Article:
Whether you’re done for the season or getting ready for Worlds, a mountain bike or road season, taking a physical and mental break is critical. It’s a topic we’ve covered before, and one that Mathieu van der Poel’s physio has surfaced recently in talking about his client’s nonstop season.

CXM columnist Lee Waldman is back with his own perspective on the topic, honed from years of experience and sharpened with the 2021 USA Cycling National Championships. Enjoy his latest column below. 

I began writing this column before Nationals. My race didn’t go the way that I had hoped, so it took me some time to get back to it. Unless you’re one of those few elite riders heading to Europe, or one of the lucky few to still have local racing in January and February, it’s time for rest and recuperation.

It’s taken me years to learn this lesson, and of all the pieces of my training regimen, I’m positive that it’s been the hardest one for me to learn and to put into practice. It’s the time of year for gift giving. Here’s my New Year’s gift to you, in the form of some hard-earned advice. Rest!

Now I consider myself a relatively bright person. I’d like to say that I’m good at resting, but it would be a lie and I try not to lie. It’s beyond me as to why I struggle so mightily to allow myself the time off that not only do I deserve but that my legs and my head tell me I need. I can say that when I allow myself to rest, I reap the benefits of better training and better racing. Those of you who aren’t yet “old” might ignore my advice. And you’ll get away with it because. . . you’re young. You don’t wake up with the aches, pains, and stiffness that we OGs experience.

We all believe, when we’re young, that nothing can slow us down, that rest is for old people. That may be true. For those of you who are reading this and saying to yourself, “I may be one of those old people” ask yourself if you’re listening to the messages you’re receiving from your body. It’s begging for some time off. Don’t ignore it. Don’t make the same mistakes that I’ve made over the years. Back off! If you need to ride, ride for fun. Put away the power meter for a day. See how you feel afterward and then make an informed decision about the importance of rest in your training plan.


Whether you are a pro or weekend warrior, our sport and conditions warrant rest after the season is over. photo: 2021 Ethias Cross Essen (BEL), Elite Men © B. Hazen / Cyclocross Magazine

Gift number #2: Give yourself additional time for some reflection. We’ve been through the wringer so to speak over the last two years. There have been times I’m sure when finding anything positive in the world might have seemed impossible (I’ll stop here since this isn’t a political diatribe). It’s been that way for me. I needed to force myself to look at my season, to look at my life, and to search out the positive.

Lee Waldman racing.

Lee Waldman has plenty to smile about, even when his race doesn’t go to plan. photo: courtesy

Nationals were in many ways, a disappointment for me. I finished much lower in the results than I had expected going in. It took some soul searching, some careful analysis of not only the race, but the entire season building up to it, and some simple, yet sage advice from Jacob, my coach. After patiently listening to my Nationals replay, including all of the reasons that I didn’t ride up to my potential, here was his response (Warning: some of you may not like to hear this).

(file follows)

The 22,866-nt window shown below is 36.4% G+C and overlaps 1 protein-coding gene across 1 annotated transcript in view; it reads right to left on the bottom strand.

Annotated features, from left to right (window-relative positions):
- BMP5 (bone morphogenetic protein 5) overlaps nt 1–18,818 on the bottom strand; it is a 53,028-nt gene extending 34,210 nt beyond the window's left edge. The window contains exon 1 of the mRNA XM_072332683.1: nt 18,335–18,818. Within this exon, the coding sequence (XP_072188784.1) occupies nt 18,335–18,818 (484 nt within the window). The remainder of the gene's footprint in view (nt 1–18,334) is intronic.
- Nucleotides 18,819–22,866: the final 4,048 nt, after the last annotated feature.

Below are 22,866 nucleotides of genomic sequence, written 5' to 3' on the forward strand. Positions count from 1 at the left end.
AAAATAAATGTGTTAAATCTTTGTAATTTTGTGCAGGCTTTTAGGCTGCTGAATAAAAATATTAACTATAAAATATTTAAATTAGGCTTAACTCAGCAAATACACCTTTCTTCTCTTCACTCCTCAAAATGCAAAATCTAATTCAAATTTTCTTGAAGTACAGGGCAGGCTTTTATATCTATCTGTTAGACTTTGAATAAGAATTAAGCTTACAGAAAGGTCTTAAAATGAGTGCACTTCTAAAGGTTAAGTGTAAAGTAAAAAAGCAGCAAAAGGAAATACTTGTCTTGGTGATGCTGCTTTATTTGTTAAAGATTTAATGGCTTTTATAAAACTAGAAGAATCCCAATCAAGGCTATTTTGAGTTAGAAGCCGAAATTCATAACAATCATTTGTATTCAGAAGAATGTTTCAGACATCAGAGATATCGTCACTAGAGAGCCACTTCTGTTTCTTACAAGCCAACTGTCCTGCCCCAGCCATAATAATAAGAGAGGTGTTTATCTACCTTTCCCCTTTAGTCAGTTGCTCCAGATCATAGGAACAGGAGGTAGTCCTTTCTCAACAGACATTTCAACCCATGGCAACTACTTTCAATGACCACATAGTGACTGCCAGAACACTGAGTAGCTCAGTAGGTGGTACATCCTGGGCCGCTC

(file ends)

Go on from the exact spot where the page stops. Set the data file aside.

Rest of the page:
The importance of Nationals is overblown. It’s only one race in the course of a season.

He encouraged me to look back over the entirety of this past year’s racing cross. He pointed out the good races, the growth in fitness, the improvements in technique. He permitted me to figuratively pat myself on the back. It helped tremendously.

Lee Waldman riding up a dirt slope.

Lee Waldman riding up a dirt slope, finding the fun in cyclocross. Isn’t that the point? photo: courtesy

In the weeks and days leading up to Nationals, I found myself growing increasingly nervous. As I thought about the race my stomach clenched and all of my muscles tensed. Not a good way to go into any race situation. Certainly not Nationals. One race had grown out of control in importance. It was a recipe for disaster, which is what it turned out to be. Why am I sharing this with you? I’m not asking for sympathy or even understanding. It’s my other gift to you this year.

My advice: Take a minute and breathe. Breathe, focusing on nothing else but your breath. Then, look at this past season as a whole and allow yourself to focus on what you did well. It’s not about results. It’s certainly not about the number of races you won. It’s more about how you grew as an athlete and as a person. I’m betting that if each of us looks at this past season from that perspective, there isn’t one of us who wouldn’t say that racing cyclocross in 2020 and 2021 was a success.

Lee Waldman enjoying the race.

Lee Waldman enjoying the race. photo: courtesy

My list of gifts to you all could go on and on, but I think I’ll end with this one. It’s simple really. We are all blessed with the ability to swing a leg over the top tube and ride a bike. It seems so mundane, so easily accomplished, but stop for a minute and think of the multitude of people who can’t, for a variety of reasons, do what we take for granted. Appreciate what a gift that is. Smile, breathe and go for a ride.

Happy New Year!

Read more of Lee Waldman’s musings here.